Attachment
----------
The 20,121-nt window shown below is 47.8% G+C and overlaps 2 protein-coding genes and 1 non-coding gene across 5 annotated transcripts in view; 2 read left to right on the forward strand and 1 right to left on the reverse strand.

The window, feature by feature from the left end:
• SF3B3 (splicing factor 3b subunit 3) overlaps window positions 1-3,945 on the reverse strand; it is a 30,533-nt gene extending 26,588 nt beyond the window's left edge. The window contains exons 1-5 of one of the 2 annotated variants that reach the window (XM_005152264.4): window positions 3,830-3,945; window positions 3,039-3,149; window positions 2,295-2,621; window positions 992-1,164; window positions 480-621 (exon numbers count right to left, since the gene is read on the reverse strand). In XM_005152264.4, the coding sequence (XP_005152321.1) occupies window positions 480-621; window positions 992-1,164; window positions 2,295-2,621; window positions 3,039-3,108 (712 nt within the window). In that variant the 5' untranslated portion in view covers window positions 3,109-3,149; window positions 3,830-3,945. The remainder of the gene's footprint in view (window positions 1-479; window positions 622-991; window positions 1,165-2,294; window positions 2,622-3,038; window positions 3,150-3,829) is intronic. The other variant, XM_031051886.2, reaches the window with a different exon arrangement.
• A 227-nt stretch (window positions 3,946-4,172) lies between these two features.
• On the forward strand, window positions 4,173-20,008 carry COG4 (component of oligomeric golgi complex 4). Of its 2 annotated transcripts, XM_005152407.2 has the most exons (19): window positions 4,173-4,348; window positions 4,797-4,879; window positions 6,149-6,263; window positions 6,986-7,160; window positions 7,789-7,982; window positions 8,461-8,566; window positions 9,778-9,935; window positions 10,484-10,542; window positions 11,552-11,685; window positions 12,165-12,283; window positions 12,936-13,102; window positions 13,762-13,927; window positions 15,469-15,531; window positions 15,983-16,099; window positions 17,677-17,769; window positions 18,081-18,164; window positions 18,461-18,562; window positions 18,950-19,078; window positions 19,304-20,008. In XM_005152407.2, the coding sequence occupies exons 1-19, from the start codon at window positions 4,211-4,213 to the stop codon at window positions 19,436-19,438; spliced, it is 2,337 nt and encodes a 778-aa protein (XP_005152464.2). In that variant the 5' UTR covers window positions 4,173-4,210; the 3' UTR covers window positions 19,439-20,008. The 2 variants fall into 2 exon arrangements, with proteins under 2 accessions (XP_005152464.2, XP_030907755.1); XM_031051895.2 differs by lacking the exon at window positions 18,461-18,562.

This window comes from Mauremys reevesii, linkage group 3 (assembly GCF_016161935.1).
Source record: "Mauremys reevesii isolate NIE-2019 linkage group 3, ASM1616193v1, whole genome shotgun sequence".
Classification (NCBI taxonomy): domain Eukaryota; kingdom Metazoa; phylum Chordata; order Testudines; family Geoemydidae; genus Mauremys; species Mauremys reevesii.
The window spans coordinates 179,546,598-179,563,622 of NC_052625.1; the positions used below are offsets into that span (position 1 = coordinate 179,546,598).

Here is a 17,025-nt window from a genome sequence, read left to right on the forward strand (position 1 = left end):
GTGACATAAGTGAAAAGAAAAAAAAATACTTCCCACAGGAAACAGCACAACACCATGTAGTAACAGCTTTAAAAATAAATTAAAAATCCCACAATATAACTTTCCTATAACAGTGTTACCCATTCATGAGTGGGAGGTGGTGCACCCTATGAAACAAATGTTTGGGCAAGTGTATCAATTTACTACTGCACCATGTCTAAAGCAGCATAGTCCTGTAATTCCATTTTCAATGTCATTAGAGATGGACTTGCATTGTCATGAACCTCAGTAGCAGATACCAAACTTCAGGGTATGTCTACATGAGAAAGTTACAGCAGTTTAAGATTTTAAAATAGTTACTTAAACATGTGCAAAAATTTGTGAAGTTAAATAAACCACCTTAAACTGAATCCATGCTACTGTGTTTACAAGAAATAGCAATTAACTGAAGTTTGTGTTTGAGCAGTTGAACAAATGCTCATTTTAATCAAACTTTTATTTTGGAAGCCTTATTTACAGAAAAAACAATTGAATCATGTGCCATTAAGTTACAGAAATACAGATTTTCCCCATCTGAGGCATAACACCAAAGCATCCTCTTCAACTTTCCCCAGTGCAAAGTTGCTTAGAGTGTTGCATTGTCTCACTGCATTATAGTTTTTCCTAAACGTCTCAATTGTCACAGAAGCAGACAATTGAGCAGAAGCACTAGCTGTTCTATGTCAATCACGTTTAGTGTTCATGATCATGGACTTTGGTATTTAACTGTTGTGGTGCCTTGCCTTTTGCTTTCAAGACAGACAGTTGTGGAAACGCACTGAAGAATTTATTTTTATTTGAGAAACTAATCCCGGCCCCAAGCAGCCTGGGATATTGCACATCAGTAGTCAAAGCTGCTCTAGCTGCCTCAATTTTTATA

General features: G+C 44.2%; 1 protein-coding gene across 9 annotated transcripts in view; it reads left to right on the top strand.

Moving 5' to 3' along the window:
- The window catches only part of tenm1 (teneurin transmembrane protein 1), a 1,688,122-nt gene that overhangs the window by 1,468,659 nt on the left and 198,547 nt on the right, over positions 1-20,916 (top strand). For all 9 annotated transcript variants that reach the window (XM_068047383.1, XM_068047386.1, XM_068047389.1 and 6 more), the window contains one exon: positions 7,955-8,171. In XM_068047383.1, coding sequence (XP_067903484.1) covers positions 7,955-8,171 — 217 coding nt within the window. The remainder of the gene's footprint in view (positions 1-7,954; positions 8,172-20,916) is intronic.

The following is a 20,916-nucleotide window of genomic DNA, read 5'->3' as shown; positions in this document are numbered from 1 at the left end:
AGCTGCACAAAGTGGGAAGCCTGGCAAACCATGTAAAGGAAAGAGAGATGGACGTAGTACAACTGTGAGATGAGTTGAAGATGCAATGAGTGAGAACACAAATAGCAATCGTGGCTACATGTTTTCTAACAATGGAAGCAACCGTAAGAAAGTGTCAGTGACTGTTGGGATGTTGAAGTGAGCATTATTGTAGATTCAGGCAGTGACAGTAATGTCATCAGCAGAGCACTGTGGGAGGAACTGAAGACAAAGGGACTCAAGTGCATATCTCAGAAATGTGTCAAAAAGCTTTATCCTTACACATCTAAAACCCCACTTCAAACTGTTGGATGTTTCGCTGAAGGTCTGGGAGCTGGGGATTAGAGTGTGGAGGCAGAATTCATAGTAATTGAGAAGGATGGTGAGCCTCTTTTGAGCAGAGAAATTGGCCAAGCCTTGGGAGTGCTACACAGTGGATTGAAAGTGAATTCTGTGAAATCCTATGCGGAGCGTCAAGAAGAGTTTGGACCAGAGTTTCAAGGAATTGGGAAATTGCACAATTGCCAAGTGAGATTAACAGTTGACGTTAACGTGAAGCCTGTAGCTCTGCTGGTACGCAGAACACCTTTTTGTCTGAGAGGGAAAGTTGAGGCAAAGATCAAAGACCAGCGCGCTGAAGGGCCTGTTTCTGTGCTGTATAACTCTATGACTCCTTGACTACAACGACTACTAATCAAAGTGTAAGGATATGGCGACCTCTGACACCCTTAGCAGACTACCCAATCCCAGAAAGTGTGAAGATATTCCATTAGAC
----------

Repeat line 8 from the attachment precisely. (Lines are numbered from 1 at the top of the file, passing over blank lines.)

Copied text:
Classification (NCBI taxonomy): domain Eukaryota; kingdom Metazoa; phylum Chordata; order Testudines; family Geoemydidae; genus Mauremys; species Mauremys reevesii.